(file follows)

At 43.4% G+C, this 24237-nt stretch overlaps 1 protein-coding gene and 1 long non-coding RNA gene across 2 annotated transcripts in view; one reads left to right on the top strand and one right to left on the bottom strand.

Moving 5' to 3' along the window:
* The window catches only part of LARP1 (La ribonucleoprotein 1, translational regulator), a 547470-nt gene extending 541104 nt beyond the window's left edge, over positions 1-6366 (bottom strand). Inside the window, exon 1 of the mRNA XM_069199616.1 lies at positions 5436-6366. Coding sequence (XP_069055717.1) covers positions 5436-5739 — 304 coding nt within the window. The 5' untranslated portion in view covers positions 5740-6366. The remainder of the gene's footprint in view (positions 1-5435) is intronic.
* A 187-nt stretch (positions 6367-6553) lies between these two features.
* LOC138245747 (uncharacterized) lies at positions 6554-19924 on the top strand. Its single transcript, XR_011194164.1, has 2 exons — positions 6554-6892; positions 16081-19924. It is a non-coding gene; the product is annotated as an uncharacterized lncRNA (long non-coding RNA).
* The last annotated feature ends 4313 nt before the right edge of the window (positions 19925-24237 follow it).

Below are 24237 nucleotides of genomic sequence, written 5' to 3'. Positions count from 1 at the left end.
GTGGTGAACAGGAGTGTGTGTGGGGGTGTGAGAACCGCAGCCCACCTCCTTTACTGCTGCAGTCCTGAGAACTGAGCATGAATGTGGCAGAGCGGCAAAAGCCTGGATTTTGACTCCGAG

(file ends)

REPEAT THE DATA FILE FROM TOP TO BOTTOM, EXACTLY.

At 43.4% G+C, this 24237-nt stretch overlaps 1 protein-coding gene and 1 long non-coding RNA gene across 2 annotated transcripts in view; one reads left to right on the top strand and one right to left on the bottom strand.

Moving 5' to 3' along the window:
* The window catches only part of LARP1 (La ribonucleoprotein 1, translational regulator), a 547470-nt gene extending 541104 nt beyond the window's left edge, over positions 1-6366 (bottom strand). Inside the window, exon 1 of the mRNA XM_069199616.1 lies at positions 5436-6366. Coding sequence (XP_069055717.1) covers positions 5436-5739 — 304 coding nt within the window. The 5' untranslated portion in view covers positions 5740-6366. The remainder of the gene's footprint in view (positions 1-5435) is intronic.
* A 187-nt stretch (positions 6367-6553) lies between these two features.
* LOC138245747 (uncharacterized) lies at positions 6554-19924 on the top strand. Its single transcript, XR_011194164.1, has 2 exons — positions 6554-6892; positions 16081-19924. It is a non-coding gene; the product is annotated as an uncharacterized lncRNA (long non-coding RNA).
* The last annotated feature ends 4313 nt before the right edge of the window (positions 19925-24237 follow it).

Below are 24237 nucleotides of genomic sequence, written 5' to 3'. Positions count from 1 at the left end.
GTGGTGAACAGGAGTGTGTGTGGGGGTGTGAGAACCGCAGCCCACCTCCTTTACTGCTGCAGTCCTGAGAACTGAGCATGAATGTGGCAGAGCGGCAAAAGCCTGGATTTTGACTCCGAG